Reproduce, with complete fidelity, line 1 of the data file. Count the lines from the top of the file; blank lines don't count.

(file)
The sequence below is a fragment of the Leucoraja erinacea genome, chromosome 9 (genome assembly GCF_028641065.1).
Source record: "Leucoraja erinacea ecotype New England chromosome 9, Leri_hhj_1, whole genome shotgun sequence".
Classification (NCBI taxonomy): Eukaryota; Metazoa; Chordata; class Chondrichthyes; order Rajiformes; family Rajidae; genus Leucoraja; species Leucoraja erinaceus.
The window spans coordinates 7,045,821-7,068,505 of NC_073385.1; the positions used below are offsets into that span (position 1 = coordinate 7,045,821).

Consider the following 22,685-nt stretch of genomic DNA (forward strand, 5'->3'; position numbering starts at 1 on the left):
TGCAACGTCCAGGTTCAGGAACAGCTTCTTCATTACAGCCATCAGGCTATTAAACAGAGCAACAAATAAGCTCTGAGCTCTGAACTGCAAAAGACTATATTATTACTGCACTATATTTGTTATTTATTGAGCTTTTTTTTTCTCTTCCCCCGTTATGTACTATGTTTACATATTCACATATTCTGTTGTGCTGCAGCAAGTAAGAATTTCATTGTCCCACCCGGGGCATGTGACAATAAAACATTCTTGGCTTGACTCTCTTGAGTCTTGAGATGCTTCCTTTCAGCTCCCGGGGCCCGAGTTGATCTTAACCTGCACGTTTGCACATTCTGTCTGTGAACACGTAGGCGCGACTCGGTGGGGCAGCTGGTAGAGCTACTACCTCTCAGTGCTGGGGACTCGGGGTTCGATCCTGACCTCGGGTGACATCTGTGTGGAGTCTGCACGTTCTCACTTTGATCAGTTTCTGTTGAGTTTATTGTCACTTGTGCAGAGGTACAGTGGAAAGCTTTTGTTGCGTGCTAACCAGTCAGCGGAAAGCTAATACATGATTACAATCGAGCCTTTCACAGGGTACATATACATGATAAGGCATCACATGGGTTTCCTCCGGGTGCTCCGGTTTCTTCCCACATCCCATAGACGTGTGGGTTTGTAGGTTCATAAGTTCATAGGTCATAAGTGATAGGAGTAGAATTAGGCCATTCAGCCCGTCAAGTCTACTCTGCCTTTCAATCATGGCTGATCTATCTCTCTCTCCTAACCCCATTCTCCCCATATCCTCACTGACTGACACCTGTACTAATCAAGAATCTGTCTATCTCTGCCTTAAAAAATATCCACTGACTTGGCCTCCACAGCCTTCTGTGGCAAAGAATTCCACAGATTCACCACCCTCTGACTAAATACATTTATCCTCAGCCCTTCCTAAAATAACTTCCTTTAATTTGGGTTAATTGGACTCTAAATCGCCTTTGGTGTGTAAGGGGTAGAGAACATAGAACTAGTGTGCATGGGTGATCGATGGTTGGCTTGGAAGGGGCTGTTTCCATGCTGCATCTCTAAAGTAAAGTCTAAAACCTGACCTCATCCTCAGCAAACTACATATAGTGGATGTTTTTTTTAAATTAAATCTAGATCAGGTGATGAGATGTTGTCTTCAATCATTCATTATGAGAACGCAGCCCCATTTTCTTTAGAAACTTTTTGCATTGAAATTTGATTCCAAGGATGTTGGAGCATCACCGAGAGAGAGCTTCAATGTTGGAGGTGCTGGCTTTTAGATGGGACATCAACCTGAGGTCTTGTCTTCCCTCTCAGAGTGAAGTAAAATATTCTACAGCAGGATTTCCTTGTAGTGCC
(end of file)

The sequence below is a fragment of the Leucoraja erinacea genome, chromosome 9 (genome assembly GCF_028641065.1).